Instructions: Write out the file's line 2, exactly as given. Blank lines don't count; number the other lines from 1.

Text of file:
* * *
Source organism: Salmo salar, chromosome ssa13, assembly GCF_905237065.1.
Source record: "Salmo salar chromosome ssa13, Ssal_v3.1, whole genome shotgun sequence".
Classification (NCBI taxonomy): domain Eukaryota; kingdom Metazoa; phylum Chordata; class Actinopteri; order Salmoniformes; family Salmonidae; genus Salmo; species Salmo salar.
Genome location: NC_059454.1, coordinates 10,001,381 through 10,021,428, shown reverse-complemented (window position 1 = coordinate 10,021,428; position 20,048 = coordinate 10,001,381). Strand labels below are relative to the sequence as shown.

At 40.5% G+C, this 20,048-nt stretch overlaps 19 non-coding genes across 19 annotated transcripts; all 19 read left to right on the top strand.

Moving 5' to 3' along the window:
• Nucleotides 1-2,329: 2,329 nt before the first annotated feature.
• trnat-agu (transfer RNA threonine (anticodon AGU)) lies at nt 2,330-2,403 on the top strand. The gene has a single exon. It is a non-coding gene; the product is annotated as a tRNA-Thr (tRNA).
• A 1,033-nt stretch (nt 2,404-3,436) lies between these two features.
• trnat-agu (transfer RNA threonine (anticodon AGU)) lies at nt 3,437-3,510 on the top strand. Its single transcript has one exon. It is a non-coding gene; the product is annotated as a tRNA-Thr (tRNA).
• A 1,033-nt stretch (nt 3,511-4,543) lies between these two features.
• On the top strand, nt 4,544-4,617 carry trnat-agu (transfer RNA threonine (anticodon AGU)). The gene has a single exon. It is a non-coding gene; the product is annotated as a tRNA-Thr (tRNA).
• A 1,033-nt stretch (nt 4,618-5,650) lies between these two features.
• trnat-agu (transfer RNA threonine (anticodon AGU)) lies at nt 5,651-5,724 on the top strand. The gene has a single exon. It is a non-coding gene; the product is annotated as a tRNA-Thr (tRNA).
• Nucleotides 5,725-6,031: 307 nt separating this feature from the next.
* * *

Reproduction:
Source record: "Salmo salar chromosome ssa13, Ssal_v3.1, whole genome shotgun sequence".